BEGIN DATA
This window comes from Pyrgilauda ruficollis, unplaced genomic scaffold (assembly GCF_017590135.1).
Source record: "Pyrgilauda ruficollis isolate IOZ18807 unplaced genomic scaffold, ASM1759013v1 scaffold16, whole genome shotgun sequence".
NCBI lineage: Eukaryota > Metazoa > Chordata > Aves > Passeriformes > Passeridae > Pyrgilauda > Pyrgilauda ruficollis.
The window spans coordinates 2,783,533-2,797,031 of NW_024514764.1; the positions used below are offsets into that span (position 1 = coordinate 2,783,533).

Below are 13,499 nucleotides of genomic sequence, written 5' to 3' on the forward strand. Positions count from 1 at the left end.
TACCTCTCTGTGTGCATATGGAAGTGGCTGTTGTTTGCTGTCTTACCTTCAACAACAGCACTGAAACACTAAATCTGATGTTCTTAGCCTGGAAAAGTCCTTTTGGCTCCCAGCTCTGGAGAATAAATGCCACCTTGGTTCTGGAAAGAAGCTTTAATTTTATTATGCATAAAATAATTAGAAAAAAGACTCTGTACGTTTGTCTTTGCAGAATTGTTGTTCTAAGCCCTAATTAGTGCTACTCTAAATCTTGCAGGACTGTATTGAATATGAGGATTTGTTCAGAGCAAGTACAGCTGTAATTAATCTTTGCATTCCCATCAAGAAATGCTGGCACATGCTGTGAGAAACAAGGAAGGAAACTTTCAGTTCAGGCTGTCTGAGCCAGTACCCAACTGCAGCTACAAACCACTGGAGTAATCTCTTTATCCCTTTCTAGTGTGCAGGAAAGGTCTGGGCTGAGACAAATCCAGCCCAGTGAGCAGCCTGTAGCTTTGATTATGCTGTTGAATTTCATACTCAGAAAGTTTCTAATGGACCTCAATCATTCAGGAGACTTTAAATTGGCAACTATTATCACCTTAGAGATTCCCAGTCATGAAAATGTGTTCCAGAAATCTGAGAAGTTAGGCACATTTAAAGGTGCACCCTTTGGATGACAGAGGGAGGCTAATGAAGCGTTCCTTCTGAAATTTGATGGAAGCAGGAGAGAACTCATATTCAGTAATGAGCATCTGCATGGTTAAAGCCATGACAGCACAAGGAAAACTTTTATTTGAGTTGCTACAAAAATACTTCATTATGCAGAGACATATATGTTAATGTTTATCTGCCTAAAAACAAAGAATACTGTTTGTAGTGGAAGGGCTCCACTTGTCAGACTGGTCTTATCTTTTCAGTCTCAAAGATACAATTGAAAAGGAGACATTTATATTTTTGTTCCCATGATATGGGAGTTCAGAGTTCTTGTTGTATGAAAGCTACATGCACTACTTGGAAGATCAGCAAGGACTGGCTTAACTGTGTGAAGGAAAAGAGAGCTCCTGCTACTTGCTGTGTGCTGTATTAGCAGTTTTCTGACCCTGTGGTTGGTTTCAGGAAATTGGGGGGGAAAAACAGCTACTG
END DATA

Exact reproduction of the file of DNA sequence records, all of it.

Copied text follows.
This window comes from Pyrgilauda ruficollis, unplaced genomic scaffold (assembly GCF_017590135.1).
Source record: "Pyrgilauda ruficollis isolate IOZ18807 unplaced genomic scaffold, ASM1759013v1 scaffold16, whole genome shotgun sequence".
NCBI lineage: Eukaryota > Metazoa > Chordata > Aves > Passeriformes > Passeridae > Pyrgilauda > Pyrgilauda ruficollis.
The window spans coordinates 2,783,533-2,797,031 of NW_024514764.1; the positions used below are offsets into that span (position 1 = coordinate 2,783,533).

Below are 13,499 nucleotides of genomic sequence, written 5' to 3' on the forward strand. Positions count from 1 at the left end.
TACCTCTCTGTGTGCATATGGAAGTGGCTGTTGTTTGCTGTCTTACCTTCAACAACAGCACTGAAACACTAAATCTGATGTTCTTAGCCTGGAAAAGTCCTTTTGGCTCCCAGCTCTGGAGAATAAATGCCACCTTGGTTCTGGAAAGAAGCTTTAATTTTATTATGCATAAAATAATTAGAAAAAAGACTCTGTACGTTTGTCTTTGCAGAATTGTTGTTCTAAGCCCTAATTAGTGCTACTCTAAATCTTGCAGGACTGTATTGAATATGAGGATTTGTTCAGAGCAAGTACAGCTGTAATTAATCTTTGCATTCCCATCAAGAAATGCTGGCACATGCTGTGAGAAACAAGGAAGGAAACTTTCAGTTCAGGCTGTCTGAGCCAGTACCCAACTGCAGCTACAAACCACTGGAGTAATCTCTTTATCCCTTTCTAGTGTGCAGGAAAGGTCTGGGCTGAGACAAATCCAGCCCAGTGAGCAGCCTGTAGCTTTGATTATGCTGTTGAATTTCATACTCAGAAAGTTTCTAATGGACCTCAATCATTCAGGAGACTTTAAATTGGCAACTATTATCACCTTAGAGATTCCCAGTCATGAAAATGTGTTCCAGAAATCTGAGAAGTTAGGCACATTTAAAGGTGCACCCTTTGGATGACAGAGGGAGGCTAATGAAGCGTTCCTTCTGAAATTTGATGGAAGCAGGAGAGAACTCATATTCAGTAATGAGCATCTGCATGGTTAAAGCCATGACAGCACAAGGAAAACTTTTATTTGAGTTGCTACAAAAATACTTCATTATGCAGAGACATATATGTTAATGTTTATCTGCCTAAAAACAAAGAATACTGTTTGTAGTGGAAGGGCTCCACTTGTCAGACTGGTCTTATCTTTTCAGTCTCAAAGATACAATTGAAAAGGAGACATTTATATTTTTGTTCCCATGATATGGGAGTTCAGAGTTCTTGTTGTATGAAAGCTACATGCACTACTTGGAAGATCAGCAAGGACTGGCTTAACTGTGTGAAGGAAAAGAGAGCTCCTGCTACTTGCTGTGTGCTGTATTAGCAGTTTTCTGACCCTGTGGTTGGTTTCAGGAAATTGGGGGGGAAAAACAGCTACTG